According to Doug Ladner, director of the Arkansas boll weevil eradication effort, the total counts from both counties showed 65 percent for eradication and 35 percent against.
“To get the thing passed, we need 66.7 percent. To miss it by only a percent-and-a-half is disappointing. Again, it was so close,” says Ladner.
For the third referendum held on the issue, there were 884 votes with 575 for and 309 against. In Mississippi County, the votes were 68 percent for and 32 percent against. In eastern Craighead County, the votes showed 59 percent for eradication and 41 percent against.
Those numbers show eastern Craighead County provided the referendum’s killing stroke.
With those vote totals, and with similar tactics having been utilized in the Mississippi delta and other places, will there be a move to place Mississippi County in the program and leave Craighead County alone?
“That is a good question and is something I’m sure will at least be considered. Because of the terrain, it would be difficult to ‘draw’ a line to separate the two counties in a manageable way. But I’m sure the (Arkansas eradication) board will take action. Right now, it’s just unclear what that action will be,” says Ladner.
“I honestly haven’t a clue where other (eradication leaders) are leaning on this. After this count, I think everyone involved is just looking forward to the Christmas holidays and leaving this alone for a few days. But there’s still trouble with buffer zones up there,” says Daryl Little, director of the Arkansas Plant Board. “Everyone is talking about a quarantine. But my concern isn’t so much with the quarantine as it is with natural migration of these pests.”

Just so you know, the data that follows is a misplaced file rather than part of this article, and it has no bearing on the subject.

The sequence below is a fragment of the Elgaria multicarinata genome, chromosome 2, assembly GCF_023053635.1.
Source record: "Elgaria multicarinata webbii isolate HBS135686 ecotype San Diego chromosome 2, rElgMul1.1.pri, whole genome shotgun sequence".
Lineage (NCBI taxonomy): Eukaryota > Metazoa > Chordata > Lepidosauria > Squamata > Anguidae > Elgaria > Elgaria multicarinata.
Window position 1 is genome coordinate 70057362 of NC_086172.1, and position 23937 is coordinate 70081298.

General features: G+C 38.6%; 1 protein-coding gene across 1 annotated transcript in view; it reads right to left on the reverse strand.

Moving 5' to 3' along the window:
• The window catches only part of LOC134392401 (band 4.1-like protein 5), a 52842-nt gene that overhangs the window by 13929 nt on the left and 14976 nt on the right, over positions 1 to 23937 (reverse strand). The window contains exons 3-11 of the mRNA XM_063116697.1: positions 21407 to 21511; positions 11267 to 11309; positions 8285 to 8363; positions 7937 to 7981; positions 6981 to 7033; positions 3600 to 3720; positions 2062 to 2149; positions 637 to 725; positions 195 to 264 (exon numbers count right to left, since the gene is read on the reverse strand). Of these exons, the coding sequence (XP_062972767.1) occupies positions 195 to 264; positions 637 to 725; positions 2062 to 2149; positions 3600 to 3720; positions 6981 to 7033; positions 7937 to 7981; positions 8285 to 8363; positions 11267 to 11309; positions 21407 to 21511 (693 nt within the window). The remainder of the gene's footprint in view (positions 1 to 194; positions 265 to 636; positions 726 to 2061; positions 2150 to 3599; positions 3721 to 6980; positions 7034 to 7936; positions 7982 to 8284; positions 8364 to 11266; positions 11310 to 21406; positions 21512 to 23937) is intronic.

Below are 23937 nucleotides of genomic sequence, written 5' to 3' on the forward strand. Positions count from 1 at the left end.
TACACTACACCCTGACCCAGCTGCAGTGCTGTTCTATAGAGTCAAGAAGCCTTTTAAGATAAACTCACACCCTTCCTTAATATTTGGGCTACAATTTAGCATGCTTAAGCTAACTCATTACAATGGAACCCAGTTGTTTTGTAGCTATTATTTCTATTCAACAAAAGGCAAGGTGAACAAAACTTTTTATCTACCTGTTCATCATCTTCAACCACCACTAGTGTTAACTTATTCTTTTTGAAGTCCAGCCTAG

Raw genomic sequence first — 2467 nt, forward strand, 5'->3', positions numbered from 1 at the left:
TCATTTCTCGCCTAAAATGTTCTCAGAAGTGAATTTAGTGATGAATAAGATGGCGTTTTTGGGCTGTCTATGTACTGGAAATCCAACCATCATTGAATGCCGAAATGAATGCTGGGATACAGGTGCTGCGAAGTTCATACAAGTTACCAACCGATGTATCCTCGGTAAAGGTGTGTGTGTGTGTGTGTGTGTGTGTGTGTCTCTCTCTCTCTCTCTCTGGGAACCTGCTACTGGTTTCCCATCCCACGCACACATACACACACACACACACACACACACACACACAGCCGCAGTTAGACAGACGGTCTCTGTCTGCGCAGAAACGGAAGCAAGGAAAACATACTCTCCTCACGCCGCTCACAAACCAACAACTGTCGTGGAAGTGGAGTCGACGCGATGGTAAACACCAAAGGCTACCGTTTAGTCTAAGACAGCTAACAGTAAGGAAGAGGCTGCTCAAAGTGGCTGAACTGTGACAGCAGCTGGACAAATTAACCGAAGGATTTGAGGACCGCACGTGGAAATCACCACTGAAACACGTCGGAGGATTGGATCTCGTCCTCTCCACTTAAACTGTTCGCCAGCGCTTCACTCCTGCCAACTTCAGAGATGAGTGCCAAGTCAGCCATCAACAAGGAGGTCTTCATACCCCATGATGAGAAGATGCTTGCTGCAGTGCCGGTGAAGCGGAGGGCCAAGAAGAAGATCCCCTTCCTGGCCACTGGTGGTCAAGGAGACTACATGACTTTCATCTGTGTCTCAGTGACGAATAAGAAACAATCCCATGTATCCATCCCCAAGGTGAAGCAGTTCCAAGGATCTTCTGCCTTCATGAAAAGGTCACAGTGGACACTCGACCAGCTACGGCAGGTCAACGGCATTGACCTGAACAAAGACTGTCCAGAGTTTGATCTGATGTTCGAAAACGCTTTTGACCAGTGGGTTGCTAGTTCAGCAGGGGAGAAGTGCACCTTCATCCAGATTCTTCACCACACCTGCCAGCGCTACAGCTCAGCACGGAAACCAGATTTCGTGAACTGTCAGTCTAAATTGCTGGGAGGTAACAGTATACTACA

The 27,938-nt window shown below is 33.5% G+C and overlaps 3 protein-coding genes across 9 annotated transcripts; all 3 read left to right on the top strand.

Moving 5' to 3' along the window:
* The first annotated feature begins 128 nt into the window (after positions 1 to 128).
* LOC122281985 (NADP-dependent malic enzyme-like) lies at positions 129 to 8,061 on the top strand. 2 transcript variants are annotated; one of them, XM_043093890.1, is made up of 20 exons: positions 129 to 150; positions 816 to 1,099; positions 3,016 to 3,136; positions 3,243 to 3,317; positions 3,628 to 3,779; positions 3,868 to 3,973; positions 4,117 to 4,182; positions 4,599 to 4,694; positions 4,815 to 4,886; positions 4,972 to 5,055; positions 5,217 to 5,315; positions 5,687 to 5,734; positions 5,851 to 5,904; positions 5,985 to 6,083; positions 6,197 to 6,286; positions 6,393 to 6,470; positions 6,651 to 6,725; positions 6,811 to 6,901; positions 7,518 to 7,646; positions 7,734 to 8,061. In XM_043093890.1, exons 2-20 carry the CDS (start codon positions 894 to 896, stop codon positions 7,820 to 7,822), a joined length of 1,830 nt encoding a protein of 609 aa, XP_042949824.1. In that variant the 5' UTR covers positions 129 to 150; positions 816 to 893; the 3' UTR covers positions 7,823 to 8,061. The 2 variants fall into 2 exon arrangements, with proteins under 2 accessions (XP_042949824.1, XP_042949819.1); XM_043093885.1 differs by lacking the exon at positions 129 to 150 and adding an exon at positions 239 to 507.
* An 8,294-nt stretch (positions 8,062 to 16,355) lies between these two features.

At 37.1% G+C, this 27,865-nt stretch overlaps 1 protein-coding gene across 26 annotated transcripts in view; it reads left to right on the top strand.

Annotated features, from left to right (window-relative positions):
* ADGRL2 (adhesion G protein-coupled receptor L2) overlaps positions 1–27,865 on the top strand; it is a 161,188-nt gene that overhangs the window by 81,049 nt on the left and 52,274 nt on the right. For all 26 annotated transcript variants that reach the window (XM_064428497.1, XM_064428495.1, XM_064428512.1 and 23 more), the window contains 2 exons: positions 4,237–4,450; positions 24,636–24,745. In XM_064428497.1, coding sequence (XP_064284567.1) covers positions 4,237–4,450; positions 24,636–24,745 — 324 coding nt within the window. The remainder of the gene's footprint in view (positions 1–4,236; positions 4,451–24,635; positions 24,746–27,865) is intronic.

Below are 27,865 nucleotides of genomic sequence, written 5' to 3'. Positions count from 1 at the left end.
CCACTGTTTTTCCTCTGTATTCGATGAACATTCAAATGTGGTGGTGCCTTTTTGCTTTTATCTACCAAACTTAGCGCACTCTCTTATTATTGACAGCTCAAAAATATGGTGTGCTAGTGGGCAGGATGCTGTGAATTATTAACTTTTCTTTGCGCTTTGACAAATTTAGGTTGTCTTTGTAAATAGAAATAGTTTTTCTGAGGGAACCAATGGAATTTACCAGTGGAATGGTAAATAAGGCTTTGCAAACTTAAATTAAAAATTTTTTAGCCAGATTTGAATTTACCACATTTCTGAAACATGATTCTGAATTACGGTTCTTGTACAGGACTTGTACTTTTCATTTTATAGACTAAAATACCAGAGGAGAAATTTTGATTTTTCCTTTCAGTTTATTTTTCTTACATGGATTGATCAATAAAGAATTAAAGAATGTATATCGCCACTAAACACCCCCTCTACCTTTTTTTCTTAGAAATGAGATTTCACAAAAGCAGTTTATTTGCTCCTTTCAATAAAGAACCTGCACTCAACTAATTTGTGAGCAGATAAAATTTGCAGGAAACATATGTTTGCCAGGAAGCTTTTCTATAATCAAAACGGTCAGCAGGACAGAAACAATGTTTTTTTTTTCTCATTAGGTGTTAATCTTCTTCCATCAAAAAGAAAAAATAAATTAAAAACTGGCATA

Little says the next Arkansas boll weevil foundation meeting will be on Dec. 30. “I think this could be an interesting meeting. Everything is up in the air again, and I hope there are some good ideas put forth.”
Jim Brumley, head of the Southeast Boll Weevil Eradication Foundation (which proposed to run an eradication program in the two counties), says despite the vote totals, he plans on a merry Christmas. He also says the close results aren’t surprising.
“The vote being this close was right in line with what I was hearing. There was no way to predict which way this would come down. One day I’d hear it was going to pass, the next day there was no way. It’s been that way for the past few weeks and I never had any confidence either way.”
Brumley also says he’s never looked at carving Mississippi County away from eastern Craighead County.
“That’s possible but the first thing to consider – and I haven’t even peeked at these numbers – is how many acres of cotton are in a 15-mile wide stretch down through Mississippi County’s west side. The border that butts up against Craighead County has to be looked at closely because we can’t trade for a buffer zone that’s bigger than the one we’ve got now. You can’t run a cheap program when there are buffer zones to contend with.”
But right now, Brumley isn’t worrying about it.
“I’m not doing anything else until after the holidays. I’ll be in a tree stand in an hour from now and everything else is getting shelved. But I’ll tell you this: it’s safe to say that everything is on the table. And it’s also safe to say that I’m very open-minded to the situation in those counties. We’ve just got to see what the options are and go from there.”